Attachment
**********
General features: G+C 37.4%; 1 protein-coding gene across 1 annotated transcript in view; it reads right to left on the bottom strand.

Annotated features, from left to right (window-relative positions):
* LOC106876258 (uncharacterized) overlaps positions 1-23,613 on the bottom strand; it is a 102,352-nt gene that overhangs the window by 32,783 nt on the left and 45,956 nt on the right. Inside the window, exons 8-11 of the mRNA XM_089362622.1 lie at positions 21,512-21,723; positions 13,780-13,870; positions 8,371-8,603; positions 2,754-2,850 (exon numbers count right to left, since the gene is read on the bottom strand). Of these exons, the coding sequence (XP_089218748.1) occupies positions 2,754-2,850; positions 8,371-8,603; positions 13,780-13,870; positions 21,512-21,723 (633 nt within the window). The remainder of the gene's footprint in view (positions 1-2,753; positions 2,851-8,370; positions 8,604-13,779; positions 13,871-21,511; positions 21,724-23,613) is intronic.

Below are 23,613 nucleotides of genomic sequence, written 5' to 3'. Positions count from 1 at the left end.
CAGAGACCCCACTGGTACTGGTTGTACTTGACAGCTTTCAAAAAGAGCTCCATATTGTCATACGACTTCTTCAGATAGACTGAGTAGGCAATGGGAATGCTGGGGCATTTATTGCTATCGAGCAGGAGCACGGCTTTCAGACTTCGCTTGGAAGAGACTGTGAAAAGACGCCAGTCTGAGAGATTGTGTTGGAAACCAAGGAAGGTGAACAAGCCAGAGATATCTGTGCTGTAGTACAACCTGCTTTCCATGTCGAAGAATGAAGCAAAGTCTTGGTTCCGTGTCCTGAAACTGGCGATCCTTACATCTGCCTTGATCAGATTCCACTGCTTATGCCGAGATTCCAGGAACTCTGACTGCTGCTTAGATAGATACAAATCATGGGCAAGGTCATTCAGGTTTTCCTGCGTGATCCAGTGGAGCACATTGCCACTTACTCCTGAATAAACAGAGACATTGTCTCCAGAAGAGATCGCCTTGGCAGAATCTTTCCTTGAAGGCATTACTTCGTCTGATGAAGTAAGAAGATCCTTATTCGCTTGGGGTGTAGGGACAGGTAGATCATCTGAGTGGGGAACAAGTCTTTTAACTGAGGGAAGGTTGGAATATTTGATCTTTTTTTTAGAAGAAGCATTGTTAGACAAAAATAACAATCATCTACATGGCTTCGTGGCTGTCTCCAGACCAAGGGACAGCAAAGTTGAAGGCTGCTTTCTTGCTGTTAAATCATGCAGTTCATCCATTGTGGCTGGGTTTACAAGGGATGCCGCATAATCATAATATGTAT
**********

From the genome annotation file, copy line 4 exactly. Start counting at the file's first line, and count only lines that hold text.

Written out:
Below are 23,613 nucleotides of genomic sequence, written 5' to 3'. Positions count from 1 at the left end.